The nursing profession is different from other careers outside of healthcare. For one thing, the career path in other industries isn’t necessarily clear when studying and completing a degree.
Whereas for nurses, moving up from a Bachelor’s in Nursing to studying for a master’s degree provides many new opportunities for advancement, which are clear before embarking on this type of study program.
In this article, we provide people who are curious about nursing (or who are just looking for an interesting new career) some clear information to think about. So, let’s get started.
Tentative First Steps Into The Healthcare Profession
There are different avenues to take with healthcare to get your foot in the door.
While it’s not possible to work as a nurse without being properly trained and qualified first, there are other ways to get some experience within healthcare to get a taste of it. Then you can figure out if a career in nursing would suit your personality, interests, and work ethic.
One approach is to volunteer at a healthcare organization. This might be a hospital, but it could also be at a clinic, a nursing care home for elderly people, or another type of facility.
Your involvement will be limited, but you’ll still get to observe other healthcare professionals at work.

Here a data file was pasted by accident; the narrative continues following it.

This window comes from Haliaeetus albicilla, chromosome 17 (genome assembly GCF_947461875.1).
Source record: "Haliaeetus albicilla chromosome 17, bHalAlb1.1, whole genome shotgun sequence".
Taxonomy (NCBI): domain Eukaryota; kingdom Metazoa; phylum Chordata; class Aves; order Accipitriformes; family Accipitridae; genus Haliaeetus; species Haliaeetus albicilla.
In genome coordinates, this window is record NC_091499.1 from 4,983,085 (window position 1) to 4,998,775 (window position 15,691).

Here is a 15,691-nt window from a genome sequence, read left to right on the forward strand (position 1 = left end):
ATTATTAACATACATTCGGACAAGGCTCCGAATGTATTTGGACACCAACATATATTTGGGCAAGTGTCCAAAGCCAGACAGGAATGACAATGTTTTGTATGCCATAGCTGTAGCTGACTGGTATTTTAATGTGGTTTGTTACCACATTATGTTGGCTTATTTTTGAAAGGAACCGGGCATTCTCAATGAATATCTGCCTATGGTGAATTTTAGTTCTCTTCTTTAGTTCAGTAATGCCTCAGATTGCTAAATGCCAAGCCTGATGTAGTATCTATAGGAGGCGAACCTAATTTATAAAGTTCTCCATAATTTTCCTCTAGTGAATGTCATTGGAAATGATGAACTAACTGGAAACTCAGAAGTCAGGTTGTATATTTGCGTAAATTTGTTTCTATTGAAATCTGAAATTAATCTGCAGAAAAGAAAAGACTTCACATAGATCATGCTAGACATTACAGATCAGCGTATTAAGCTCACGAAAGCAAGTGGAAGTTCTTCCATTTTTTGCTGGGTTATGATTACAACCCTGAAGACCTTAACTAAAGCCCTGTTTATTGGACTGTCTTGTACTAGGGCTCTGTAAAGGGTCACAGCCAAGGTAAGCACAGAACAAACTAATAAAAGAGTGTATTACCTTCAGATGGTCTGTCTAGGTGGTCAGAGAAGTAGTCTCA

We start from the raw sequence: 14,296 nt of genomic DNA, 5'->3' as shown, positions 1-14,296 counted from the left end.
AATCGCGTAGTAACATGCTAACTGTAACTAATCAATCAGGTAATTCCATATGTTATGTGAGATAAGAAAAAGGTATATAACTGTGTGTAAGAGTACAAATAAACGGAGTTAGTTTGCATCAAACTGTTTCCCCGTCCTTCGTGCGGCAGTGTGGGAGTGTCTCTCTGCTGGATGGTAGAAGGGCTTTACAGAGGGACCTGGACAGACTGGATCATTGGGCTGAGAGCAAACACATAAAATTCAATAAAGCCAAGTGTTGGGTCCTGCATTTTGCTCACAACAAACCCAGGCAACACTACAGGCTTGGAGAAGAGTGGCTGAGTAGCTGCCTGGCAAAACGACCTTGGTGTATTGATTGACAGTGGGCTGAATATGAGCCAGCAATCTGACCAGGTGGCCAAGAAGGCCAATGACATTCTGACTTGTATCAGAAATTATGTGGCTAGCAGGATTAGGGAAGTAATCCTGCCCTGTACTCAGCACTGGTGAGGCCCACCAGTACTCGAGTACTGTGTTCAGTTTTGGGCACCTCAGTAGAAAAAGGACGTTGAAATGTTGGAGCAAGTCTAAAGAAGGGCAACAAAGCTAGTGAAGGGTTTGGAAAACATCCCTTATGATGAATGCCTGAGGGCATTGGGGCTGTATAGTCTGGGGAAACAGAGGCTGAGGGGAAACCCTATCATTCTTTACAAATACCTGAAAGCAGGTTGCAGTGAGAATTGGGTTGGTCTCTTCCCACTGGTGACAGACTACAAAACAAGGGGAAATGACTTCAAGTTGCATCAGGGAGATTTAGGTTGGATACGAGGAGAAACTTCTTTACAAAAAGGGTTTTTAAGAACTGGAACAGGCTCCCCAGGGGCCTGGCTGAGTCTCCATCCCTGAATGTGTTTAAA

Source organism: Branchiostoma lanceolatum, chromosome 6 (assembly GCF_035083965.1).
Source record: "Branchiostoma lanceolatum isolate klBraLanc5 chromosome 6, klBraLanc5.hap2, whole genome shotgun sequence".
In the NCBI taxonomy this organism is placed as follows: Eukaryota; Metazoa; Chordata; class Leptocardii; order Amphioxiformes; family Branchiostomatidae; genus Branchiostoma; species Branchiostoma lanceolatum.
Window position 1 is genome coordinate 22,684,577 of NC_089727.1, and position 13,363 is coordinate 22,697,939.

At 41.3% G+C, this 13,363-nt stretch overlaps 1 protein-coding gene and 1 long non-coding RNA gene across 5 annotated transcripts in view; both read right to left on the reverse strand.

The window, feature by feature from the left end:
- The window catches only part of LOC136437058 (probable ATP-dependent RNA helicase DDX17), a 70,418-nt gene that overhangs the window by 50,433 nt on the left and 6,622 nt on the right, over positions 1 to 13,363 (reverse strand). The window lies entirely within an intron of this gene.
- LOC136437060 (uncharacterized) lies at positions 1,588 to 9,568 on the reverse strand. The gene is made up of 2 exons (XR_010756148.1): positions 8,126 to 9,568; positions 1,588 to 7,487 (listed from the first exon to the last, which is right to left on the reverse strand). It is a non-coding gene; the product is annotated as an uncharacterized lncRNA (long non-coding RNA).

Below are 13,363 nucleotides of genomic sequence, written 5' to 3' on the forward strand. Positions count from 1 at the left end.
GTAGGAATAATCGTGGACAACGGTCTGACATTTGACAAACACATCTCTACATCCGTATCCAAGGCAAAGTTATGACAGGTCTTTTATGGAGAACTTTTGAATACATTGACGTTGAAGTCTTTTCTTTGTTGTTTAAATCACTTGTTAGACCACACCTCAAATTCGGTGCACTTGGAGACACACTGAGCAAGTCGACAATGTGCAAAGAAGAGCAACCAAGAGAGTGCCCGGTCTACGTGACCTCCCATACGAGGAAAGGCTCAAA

Volunteering is often only for short periods of time and you can incorporate consecutive stints at different healthcare organizations to broaden your experience.
Another approach is to become a scribe for a few months or years. These are people who are trained in how to maintain patient health records to reflect what medicine was prescribed, lab tests ordered, and medical procedures carried out.
They’re on the hospital wards and in the operating rooms, where necessary, to maintain an accurate record of what care was provided to each patient.
A scribe is an excellent way to get exposure to working in a hospital without needing to commit to a multi-year degree and qualification program to do so.
How Can I Get Started In Nursing?
To be a nurse, you need a Bachelor’s in Nursing. This is a multi-year course of study that provides all the initial training and knowledge required to be a nurse on a ward, at a school, a residential home for the elderly, and other places.
The training should only be undertaken at an accredited and registered nursing school or college because otherwise, it won’t be accepted within the profession as a whole.
It is critically important to verify this status before proceeding because studying for a degree at a school that isn’t accredited makes you essentially unemployable in the US and possibly internationally too.
Once having acquired an accredited nursing degree, it’s then a requirement to complete the national NCLEX-RN examination. The purpose of this is essentially to verify that you have the requisite knowledge to work as a nurse.
While this may be confusing if you’ve already passed a nursing degree course, think of it as a bit like lawyers that gain a law degree but then still must pass the Bar exam! It’s very much the same approach to medicine as it is to the law in that sense.